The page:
Iraqi cuisine: Almost four thousand years and counting

A cookbook that holds a special place in my collection is Delights from the Garden of Eden: A Cookbook and a History of the Iraqi Cuisine by Nawal Nasrallah. I have the first edition from 2003, a hefty, 650-page book that was self-published and printed in black and white (it was later released as a hardcover with color photos). It’s a book that I turn to when I need to get grounded again about food and cooking. Everything these days is so overheated, short-lived and hyper, and the social media attention keeps moving from one food trend and snippet and Instagram photo to the next within split seconds. Reading a page, or even just a paragraph, about Mesopotamian civilization that goes back to 6,000 BC, to the dawn of recorded human history, helps me to cool it and put things back in perspective. Continue reading

Advertisements

Citrus jam recipe redux

Except for salad greens, and family-size bags of carrots and frozen green beans, we buy almost no vegetables when we go food shopping. During the winter, we mostly eat the bounty from my garden that fills our freezer. At the supermarket, I often get a puzzled look from the cashier or the people in line behind me when I load those 5-pound bags on the conveyor belt. “Those are for our dog,” I say when someone asks. Continue reading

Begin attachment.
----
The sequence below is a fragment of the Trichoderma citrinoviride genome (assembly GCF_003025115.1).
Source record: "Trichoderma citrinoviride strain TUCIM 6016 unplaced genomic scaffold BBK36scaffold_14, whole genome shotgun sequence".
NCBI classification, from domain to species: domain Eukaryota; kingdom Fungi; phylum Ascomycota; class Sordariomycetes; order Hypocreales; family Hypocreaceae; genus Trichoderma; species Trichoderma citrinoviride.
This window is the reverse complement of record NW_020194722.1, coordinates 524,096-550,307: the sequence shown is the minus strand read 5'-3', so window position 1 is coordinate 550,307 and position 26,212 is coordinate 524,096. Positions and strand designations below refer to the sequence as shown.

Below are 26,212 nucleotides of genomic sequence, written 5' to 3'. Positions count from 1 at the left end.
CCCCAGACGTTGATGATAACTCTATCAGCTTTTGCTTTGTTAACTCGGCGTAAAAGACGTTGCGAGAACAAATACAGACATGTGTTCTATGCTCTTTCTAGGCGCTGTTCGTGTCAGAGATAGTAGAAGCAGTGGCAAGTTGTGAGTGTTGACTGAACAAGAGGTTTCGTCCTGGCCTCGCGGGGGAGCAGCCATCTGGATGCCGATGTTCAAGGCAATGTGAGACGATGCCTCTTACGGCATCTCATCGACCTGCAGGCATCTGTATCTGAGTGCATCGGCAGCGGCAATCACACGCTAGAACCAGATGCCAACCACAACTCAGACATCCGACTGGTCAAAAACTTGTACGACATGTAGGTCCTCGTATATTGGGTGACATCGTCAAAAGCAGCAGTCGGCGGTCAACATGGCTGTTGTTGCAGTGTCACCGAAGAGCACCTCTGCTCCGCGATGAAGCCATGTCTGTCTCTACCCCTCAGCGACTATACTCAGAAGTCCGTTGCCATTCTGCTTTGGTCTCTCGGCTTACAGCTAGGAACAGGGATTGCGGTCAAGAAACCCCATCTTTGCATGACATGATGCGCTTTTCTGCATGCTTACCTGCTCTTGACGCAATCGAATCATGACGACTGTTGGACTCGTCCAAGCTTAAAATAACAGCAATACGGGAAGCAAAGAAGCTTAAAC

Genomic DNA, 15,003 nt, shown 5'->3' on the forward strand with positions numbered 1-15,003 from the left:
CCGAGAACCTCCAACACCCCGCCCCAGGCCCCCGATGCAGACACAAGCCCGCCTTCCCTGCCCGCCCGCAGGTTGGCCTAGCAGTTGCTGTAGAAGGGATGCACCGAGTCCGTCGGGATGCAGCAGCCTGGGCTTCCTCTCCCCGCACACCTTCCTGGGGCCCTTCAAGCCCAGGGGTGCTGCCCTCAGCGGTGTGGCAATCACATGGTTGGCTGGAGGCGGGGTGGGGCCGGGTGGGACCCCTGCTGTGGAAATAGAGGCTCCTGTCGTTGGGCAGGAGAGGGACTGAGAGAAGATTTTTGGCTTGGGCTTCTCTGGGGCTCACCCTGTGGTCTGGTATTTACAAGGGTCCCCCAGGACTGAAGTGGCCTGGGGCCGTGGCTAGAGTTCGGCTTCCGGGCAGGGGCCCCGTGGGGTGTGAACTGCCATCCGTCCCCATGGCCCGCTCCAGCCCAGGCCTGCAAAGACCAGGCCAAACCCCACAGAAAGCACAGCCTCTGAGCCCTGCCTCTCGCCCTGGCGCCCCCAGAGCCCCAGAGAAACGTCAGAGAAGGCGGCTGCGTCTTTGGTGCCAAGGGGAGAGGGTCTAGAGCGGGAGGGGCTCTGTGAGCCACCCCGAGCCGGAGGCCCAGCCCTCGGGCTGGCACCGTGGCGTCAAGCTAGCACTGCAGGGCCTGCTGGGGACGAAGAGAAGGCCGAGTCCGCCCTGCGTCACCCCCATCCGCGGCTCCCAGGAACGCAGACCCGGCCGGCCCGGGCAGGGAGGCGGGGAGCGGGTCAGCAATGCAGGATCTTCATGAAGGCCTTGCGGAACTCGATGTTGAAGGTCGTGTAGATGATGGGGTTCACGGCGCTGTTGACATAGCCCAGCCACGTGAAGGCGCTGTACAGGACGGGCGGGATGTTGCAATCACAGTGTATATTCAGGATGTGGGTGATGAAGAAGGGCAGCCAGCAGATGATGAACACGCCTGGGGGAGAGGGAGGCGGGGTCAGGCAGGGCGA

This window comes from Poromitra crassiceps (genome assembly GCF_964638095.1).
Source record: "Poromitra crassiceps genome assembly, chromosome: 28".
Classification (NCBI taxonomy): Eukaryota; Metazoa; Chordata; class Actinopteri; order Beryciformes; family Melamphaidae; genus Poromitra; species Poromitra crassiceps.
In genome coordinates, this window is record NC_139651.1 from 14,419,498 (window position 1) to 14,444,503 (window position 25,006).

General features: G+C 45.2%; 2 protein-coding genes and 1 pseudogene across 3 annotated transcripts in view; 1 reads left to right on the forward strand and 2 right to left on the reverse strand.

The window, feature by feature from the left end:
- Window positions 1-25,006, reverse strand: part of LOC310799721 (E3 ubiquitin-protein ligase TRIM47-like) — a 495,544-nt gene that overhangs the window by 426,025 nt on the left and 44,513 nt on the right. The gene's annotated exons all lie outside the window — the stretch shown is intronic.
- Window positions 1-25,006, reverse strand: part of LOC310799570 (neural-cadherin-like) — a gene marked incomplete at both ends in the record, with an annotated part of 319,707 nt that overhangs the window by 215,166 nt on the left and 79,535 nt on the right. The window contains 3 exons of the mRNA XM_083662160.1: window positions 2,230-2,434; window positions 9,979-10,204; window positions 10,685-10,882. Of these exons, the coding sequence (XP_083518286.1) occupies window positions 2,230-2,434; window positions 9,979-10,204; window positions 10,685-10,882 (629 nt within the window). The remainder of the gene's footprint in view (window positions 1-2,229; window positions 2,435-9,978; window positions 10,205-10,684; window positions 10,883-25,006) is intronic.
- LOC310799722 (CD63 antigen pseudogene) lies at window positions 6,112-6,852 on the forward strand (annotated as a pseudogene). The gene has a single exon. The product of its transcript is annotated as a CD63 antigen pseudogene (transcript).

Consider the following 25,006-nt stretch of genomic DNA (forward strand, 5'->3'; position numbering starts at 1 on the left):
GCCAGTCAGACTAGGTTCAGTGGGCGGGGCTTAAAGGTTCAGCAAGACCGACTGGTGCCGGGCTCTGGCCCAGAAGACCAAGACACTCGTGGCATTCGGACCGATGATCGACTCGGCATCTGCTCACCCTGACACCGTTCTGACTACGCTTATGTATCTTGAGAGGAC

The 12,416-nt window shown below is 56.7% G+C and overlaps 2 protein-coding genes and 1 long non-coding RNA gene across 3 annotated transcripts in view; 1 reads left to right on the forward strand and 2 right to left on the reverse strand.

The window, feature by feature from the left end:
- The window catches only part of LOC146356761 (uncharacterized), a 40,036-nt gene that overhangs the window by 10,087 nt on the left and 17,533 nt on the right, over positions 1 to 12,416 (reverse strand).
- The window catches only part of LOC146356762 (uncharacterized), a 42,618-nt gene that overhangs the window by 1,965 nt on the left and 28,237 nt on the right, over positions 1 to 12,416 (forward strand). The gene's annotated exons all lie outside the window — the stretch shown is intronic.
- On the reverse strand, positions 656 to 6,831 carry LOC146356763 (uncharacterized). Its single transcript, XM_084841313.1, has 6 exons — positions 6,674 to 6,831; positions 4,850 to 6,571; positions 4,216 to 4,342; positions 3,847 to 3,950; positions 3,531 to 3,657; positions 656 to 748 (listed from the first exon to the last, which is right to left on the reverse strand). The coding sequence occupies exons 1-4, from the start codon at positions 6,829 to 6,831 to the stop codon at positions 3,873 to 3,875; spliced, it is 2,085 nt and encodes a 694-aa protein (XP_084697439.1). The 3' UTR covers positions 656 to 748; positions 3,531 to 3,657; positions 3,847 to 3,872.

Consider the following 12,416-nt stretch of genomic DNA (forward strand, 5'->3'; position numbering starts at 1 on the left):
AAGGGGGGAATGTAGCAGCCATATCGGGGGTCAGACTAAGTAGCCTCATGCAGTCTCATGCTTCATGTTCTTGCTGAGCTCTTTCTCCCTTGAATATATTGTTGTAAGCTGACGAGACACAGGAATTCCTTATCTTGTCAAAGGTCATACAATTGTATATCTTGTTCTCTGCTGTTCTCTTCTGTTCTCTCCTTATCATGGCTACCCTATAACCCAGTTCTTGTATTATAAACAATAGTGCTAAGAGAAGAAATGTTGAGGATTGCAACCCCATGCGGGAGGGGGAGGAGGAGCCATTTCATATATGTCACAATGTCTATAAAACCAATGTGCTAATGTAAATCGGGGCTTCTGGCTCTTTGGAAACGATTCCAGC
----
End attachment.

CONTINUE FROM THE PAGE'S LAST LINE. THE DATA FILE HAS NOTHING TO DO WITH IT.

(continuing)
Beets and quiche don’t rhyme – or do they?

For the longest time, I disliked beets. It was a bunch of freshly pulled spring beets from a friend’s garden that turned me from a beet hater to a beet lover, and now I grow them every year. Since we don’t have a root cellar, I roast or cook the beets right after harvest and freeze them. The beet leaves, if they are still young and tender, go into the freezer as well.

My favorite beet recipes that I make often are Martha Rose Shulman’s Mushroom and Beet Borscht from The New York Times, Beet Green Risotto – and this Beet Quiche. Continue reading

Thank you, local farmers!

We are skipping the turkey this year. Instead of spending my time basting and stuffing, I want to give a shout-out to the local farmers and producers who have filled our table with such wonderful foods this year.

When I moved to rural northeast Pennsylvania in 2001, it was a real culture shock. Yes, the culture shock did not happen when I moved from Germany to New York City three years prior. It happened when I moved from the city to the country. It was not only because living on a rural hilltop and telecommuting is an isolated and remote lifestyle, it was also because I realized that my image of country life was a bucolic fantasy. Continue reading